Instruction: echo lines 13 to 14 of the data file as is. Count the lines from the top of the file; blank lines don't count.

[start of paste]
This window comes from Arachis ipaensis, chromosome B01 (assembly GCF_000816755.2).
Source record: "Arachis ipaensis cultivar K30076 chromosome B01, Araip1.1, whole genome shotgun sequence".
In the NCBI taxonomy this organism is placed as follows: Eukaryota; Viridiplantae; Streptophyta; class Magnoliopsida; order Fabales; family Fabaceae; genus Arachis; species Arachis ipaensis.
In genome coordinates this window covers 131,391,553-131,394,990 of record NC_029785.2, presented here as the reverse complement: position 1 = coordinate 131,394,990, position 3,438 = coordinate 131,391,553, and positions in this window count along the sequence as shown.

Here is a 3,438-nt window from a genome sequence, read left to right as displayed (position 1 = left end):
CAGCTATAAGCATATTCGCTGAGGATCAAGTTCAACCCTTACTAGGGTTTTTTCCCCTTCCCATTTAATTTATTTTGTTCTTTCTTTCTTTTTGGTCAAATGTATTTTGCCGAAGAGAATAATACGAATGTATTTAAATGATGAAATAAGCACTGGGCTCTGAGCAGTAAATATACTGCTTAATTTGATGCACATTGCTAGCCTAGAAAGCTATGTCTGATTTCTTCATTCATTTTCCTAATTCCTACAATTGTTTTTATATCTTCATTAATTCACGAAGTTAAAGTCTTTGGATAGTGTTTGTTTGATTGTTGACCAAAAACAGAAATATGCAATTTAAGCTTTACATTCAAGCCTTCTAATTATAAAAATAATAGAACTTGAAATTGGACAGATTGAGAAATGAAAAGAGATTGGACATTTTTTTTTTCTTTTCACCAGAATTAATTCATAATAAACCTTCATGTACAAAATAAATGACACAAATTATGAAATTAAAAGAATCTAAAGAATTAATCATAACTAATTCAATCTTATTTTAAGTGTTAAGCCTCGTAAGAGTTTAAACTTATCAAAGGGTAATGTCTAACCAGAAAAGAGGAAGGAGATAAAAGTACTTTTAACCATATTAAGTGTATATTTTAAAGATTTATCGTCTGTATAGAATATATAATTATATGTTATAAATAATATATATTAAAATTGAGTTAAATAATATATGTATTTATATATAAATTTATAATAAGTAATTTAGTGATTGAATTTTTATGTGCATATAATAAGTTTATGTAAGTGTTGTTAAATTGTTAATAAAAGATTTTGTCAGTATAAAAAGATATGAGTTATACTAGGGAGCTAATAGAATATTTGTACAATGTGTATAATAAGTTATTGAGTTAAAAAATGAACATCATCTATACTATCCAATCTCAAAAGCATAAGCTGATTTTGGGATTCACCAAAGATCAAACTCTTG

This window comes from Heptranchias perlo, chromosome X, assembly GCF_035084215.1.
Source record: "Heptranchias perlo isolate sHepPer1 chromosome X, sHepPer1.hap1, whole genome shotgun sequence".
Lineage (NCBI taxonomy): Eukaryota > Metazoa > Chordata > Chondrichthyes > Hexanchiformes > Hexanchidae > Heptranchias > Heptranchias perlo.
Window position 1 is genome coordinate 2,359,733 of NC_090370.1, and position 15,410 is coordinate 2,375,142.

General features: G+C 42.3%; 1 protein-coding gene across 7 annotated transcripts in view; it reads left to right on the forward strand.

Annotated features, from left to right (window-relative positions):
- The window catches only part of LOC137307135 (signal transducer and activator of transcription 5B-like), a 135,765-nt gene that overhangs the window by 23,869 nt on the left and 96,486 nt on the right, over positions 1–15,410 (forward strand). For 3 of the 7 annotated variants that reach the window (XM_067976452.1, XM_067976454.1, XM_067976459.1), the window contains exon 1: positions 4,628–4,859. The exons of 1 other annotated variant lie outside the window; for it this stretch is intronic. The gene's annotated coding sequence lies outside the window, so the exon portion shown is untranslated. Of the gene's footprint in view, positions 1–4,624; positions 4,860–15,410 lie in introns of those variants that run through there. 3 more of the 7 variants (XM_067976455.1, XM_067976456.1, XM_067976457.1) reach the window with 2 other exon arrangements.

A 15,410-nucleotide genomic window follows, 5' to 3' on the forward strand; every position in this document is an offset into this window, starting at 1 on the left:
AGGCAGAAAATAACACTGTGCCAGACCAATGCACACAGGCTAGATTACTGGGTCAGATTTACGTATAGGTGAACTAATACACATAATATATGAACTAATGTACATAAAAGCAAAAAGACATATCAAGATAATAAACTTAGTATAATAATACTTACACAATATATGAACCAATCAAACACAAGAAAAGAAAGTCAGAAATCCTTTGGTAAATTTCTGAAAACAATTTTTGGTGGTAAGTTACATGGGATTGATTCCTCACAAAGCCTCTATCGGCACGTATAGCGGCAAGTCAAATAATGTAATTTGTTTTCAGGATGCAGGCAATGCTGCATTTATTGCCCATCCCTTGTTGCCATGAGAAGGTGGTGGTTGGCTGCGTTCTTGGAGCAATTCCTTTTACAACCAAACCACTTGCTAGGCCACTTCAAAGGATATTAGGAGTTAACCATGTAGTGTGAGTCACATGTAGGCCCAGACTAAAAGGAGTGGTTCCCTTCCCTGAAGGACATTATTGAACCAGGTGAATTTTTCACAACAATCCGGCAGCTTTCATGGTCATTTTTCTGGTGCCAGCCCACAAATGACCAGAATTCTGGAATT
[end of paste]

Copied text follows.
- The window catches only part of LOC137307135 (signal transducer and activator of transcription 5B-like), a 135,765-nt gene that overhangs the window by 23,869 nt on the left and 96,486 nt on the right, over positions 1–15,410 (forward strand). For 3 of the 7 annotated variants that reach the window (XM_067976452.1, XM_067976454.1, XM_067976459.1), the window contains exon 1: positions 4,628–4,859. The exons of 1 other annotated variant lie outside the window; for it this stretch is intronic. The gene's annotated coding sequence lies outside the window, so the exon portion shown is untranslated. Of the gene's footprint in view, positions 1–4,624; positions 4,860–15,410 lie in introns of those variants that run through there. 3 more of the 7 variants (XM_067976455.1, XM_067976456.1, XM_067976457.1) reach the window with 2 other exon arrangements.

A 15,410-nucleotide genomic window follows, 5' to 3' on the forward strand; every position in this document is an offset into this window, starting at 1 on the left: